Web analytics is a lot of fun for me. I really enjoy digging in and helping people either set up the programs or digging in and finding answers to basic questions. Some systems are easier to understand than others; Omniture is by far the most complex I’ve ever worked on. Google Analytics, although it’s changed quite a bit over the years, has some great customizable features. For example, you can set up a query parameter for your in-site search to see what people are looking for when they come to your site. If you own a business, that’s a pretty powerful tool that will allow you to see what people want to buy or look for. For more information about that, read How do I set up Site Search in Google Analytics?.
Like all things, web analytics can be very frustrating, too. This is especially true if the web analytics package is not set up properly. With some packages, there’s a lot that can go wrong before your data hits the dashboard. Sometimes, there could be nothing wrong with your traffic, even though the data shows something very different.
To avoid unnecessary confusion, I often encourage people not to look at “hits” as a standalone metric. For more on the topic, I wrote about “hits” for the How To Write Shop.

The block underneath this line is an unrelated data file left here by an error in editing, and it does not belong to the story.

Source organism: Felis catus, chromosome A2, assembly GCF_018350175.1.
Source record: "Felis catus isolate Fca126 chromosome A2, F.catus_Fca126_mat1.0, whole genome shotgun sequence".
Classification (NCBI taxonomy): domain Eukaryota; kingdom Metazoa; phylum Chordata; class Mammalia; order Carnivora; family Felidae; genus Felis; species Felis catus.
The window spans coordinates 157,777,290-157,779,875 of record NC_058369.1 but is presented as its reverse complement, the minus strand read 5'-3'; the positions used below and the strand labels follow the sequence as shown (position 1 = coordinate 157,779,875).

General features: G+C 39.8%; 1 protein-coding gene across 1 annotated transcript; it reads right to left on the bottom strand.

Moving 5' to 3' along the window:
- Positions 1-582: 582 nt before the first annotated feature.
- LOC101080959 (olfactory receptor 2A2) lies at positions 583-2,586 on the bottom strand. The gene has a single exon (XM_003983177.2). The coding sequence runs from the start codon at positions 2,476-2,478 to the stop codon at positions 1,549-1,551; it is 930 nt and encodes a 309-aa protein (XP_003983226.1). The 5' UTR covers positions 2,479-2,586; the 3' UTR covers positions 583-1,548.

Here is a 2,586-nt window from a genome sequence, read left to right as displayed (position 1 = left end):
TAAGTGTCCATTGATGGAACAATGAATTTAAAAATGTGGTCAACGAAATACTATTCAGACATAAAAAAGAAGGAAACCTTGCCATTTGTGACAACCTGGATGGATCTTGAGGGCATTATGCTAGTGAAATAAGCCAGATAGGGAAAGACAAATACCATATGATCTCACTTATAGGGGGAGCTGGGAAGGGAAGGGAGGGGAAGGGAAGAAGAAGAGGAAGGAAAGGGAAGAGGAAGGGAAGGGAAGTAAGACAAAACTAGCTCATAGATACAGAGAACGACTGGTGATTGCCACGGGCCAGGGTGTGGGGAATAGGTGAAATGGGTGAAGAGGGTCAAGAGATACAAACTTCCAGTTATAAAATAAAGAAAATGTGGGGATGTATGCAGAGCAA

I cannot tell you how many people I’ve talked to who focus solely on “hits” to their website. The challenge with looking at “hits,” is that a single hit can mean a lot of different things. Are they page views? If so, do they include non-human occurrences like search engine bots or spammers? If they’re visits, how are they being measured?
Some packages allow the end user to customize what a visit means. So, a “hit” on your site may not mean the same thing as a “hit” on someone else’s. –SOURCE: Web Analytics 101. Or Why “Hits” Don’t Matter at HowToWriteShop.com
In this post, I talk about how important it is to figure out what questions you want to answer and why it’s a good idea to look at trends rather than individual metrics. I also offer some sample questions, too.
Thanks for reading! Hope you enjoy my article! Read Web Analytics 101. Or Why Hits Don’t Matter at the How To Write Shop.